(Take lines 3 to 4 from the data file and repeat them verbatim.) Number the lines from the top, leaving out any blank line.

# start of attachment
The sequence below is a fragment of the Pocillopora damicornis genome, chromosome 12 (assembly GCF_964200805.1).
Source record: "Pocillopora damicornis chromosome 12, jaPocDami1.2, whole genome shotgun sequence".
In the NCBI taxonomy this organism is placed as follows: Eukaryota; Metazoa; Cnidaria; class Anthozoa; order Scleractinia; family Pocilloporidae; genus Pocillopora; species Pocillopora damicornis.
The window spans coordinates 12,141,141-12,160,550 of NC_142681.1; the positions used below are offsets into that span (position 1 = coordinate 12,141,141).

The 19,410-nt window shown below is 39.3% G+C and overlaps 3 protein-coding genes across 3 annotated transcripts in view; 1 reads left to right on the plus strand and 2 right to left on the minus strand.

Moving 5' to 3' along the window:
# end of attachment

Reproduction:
In the NCBI taxonomy this organism is placed as follows: Eukaryota; Metazoa; Cnidaria; class Anthozoa; order Scleractinia; family Pocilloporidae; genus Pocillopora; species Pocillopora damicornis.
The window spans coordinates 12,141,141-12,160,550 of NC_142681.1; the positions used below are offsets into that span (position 1 = coordinate 12,141,141).